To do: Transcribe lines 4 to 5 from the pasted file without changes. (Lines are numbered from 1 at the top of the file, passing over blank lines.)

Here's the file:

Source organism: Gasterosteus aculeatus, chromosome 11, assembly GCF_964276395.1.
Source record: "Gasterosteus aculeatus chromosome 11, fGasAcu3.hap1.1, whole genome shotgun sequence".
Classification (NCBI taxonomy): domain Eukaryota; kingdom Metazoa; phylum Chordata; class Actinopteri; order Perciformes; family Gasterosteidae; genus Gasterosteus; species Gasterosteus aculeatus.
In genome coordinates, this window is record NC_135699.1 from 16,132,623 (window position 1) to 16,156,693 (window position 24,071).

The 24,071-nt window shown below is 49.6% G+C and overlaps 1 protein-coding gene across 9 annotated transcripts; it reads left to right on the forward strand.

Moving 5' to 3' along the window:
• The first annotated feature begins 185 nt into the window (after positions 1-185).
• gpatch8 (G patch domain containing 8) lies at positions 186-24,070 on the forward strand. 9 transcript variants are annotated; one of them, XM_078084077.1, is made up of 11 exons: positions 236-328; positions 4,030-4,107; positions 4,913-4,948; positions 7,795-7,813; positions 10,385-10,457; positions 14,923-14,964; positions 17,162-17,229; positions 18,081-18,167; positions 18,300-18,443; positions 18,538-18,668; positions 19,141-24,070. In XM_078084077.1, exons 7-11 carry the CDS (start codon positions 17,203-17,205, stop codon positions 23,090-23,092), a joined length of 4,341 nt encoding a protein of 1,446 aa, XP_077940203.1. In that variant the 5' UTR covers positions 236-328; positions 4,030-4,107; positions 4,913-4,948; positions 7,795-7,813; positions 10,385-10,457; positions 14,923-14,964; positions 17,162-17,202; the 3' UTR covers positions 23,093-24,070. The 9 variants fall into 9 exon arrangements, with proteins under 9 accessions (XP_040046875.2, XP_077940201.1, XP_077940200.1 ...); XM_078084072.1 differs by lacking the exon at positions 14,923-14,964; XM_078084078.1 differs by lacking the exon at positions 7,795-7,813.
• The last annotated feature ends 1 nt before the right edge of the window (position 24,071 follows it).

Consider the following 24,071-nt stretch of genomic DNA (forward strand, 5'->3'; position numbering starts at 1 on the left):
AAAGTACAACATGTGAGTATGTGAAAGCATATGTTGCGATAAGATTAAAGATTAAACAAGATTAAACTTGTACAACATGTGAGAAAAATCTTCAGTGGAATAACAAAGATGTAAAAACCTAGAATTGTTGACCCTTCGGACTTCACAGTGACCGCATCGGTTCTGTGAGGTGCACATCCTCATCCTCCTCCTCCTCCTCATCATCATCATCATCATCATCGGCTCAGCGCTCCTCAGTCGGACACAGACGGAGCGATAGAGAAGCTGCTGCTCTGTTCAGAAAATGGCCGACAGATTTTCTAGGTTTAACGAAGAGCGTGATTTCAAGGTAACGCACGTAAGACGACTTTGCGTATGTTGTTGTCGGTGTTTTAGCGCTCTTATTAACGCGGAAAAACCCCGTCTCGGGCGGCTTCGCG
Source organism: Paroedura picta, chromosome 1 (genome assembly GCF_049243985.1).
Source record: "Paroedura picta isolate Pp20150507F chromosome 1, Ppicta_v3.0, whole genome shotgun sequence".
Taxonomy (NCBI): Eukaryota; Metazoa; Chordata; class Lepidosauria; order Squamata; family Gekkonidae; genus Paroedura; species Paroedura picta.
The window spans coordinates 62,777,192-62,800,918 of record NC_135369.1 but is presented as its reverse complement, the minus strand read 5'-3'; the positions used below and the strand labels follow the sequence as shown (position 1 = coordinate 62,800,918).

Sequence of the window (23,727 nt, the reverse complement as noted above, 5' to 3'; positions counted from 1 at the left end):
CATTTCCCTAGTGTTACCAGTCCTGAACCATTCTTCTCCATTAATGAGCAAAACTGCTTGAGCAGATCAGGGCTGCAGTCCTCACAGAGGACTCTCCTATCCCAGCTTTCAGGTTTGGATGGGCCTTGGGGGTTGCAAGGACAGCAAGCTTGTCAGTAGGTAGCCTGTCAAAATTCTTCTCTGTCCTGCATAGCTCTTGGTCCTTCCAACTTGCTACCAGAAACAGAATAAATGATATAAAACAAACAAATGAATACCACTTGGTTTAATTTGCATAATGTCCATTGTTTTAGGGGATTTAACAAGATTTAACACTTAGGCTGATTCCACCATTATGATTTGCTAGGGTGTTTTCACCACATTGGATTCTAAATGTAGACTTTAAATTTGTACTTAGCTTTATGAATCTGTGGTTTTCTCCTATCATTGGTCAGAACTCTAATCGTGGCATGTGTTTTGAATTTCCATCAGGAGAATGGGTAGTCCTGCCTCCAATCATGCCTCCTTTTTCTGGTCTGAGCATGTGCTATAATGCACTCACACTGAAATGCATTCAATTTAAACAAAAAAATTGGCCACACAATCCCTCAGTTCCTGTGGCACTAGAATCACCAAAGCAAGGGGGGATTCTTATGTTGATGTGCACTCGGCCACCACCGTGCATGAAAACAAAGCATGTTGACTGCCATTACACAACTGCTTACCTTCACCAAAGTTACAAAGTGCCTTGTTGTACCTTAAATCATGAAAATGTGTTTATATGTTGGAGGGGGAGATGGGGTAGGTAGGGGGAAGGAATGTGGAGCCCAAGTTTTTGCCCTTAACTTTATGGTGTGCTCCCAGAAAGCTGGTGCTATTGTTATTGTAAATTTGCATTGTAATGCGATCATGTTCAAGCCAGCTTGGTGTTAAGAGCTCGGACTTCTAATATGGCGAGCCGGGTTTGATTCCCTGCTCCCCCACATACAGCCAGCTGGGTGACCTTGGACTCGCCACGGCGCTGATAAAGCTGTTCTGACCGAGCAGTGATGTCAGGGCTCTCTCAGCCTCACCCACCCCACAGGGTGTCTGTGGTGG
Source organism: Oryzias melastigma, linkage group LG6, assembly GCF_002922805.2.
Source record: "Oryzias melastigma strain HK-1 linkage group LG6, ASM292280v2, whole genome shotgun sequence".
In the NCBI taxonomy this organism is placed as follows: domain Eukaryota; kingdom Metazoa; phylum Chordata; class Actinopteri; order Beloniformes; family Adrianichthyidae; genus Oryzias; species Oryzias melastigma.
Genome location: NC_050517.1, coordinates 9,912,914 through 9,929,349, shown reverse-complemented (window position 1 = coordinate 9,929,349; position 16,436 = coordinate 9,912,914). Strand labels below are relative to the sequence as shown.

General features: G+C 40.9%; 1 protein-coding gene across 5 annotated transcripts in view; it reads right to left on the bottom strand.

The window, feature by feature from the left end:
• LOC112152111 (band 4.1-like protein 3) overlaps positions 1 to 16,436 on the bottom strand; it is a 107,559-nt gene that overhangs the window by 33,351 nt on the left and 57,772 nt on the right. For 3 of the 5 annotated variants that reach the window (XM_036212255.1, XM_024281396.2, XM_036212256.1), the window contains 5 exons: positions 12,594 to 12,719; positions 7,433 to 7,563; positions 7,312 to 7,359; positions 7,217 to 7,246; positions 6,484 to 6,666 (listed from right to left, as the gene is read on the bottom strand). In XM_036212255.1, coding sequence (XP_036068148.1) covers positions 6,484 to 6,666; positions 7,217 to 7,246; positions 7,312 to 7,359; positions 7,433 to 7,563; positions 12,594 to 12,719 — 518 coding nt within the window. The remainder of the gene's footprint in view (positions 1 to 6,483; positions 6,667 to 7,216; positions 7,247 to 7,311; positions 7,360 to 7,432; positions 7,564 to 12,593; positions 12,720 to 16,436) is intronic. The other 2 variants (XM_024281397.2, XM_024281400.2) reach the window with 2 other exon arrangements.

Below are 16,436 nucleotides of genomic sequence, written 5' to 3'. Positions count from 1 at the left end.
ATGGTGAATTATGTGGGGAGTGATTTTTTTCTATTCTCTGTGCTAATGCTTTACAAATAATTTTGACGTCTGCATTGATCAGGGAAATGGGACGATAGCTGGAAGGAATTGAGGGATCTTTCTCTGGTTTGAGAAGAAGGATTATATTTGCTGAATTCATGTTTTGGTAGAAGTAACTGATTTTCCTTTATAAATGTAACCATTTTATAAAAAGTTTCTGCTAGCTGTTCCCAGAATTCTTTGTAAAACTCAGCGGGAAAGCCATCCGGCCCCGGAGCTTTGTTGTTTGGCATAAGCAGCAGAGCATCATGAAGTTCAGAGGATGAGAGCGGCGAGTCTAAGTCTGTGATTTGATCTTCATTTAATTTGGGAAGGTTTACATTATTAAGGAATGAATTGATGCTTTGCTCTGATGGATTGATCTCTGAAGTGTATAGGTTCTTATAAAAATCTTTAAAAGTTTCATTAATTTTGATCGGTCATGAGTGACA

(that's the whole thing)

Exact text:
In genome coordinates, this window is record NC_135699.1 from 16,132,623 (window position 1) to 16,156,693 (window position 24,071).

The 24,071-nt window shown below is 49.6% G+C and overlaps 1 protein-coding gene across 9 annotated transcripts; it reads left to right on the forward strand.